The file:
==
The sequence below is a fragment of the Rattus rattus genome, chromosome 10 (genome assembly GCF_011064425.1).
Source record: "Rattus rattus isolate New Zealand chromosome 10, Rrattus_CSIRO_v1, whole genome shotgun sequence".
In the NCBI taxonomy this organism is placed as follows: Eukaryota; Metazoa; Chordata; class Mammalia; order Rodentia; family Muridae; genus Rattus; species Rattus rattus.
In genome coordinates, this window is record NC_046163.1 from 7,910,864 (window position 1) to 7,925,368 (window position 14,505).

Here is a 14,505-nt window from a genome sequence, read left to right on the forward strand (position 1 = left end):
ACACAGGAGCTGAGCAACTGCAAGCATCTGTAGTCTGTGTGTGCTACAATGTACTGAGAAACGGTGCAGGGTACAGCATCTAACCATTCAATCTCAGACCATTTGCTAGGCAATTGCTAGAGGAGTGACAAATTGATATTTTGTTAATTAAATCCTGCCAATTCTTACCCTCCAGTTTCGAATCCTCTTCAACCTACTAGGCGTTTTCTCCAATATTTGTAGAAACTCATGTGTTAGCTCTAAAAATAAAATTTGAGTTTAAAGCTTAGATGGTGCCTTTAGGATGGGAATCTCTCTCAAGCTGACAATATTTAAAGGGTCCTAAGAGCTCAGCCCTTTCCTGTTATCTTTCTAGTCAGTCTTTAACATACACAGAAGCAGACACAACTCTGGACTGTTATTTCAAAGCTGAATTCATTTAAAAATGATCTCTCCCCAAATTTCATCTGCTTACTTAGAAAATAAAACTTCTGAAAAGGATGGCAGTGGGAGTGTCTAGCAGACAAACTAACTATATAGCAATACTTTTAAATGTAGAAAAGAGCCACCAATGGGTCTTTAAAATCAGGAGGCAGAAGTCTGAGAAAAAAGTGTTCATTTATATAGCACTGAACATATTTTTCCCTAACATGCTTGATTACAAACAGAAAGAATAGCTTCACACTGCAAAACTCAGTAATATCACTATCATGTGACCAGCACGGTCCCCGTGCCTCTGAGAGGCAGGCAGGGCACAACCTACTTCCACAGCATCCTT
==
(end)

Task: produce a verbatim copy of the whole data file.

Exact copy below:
The sequence below is a fragment of the Rattus rattus genome, chromosome 10 (genome assembly GCF_011064425.1).
Source record: "Rattus rattus isolate New Zealand chromosome 10, Rrattus_CSIRO_v1, whole genome shotgun sequence".
In the NCBI taxonomy this organism is placed as follows: Eukaryota; Metazoa; Chordata; class Mammalia; order Rodentia; family Muridae; genus Rattus; species Rattus rattus.
In genome coordinates, this window is record NC_046163.1 from 7,910,864 (window position 1) to 7,925,368 (window position 14,505).

Here is a 14,505-nt window from a genome sequence, read left to right on the forward strand (position 1 = left end):
ACACAGGAGCTGAGCAACTGCAAGCATCTGTAGTCTGTGTGTGCTACAATGTACTGAGAAACGGTGCAGGGTACAGCATCTAACCATTCAATCTCAGACCATTTGCTAGGCAATTGCTAGAGGAGTGACAAATTGATATTTTGTTAATTAAATCCTGCCAATTCTTACCCTCCAGTTTCGAATCCTCTTCAACCTACTAGGCGTTTTCTCCAATATTTGTAGAAACTCATGTGTTAGCTCTAAAAATAAAATTTGAGTTTAAAGCTTAGATGGTGCCTTTAGGATGGGAATCTCTCTCAAGCTGACAATATTTAAAGGGTCCTAAGAGCTCAGCCCTTTCCTGTTATCTTTCTAGTCAGTCTTTAACATACACAGAAGCAGACACAACTCTGGACTGTTATTTCAAAGCTGAATTCATTTAAAAATGATCTCTCCCCAAATTTCATCTGCTTACTTAGAAAATAAAACTTCTGAAAAGGATGGCAGTGGGAGTGTCTAGCAGACAAACTAACTATATAGCAATACTTTTAAATGTAGAAAAGAGCCACCAATGGGTCTTTAAAATCAGGAGGCAGAAGTCTGAGAAAAAAGTGTTCATTTATATAGCACTGAACATATTTTTCCCTAACATGCTTGATTACAAACAGAAAGAATAGCTTCACACTGCAAAACTCAGTAATATCACTATCATGTGACCAGCACGGTCCCCGTGCCTCTGAGAGGCAGGCAGGGCACAACCTACTTCCACAGCATCCTT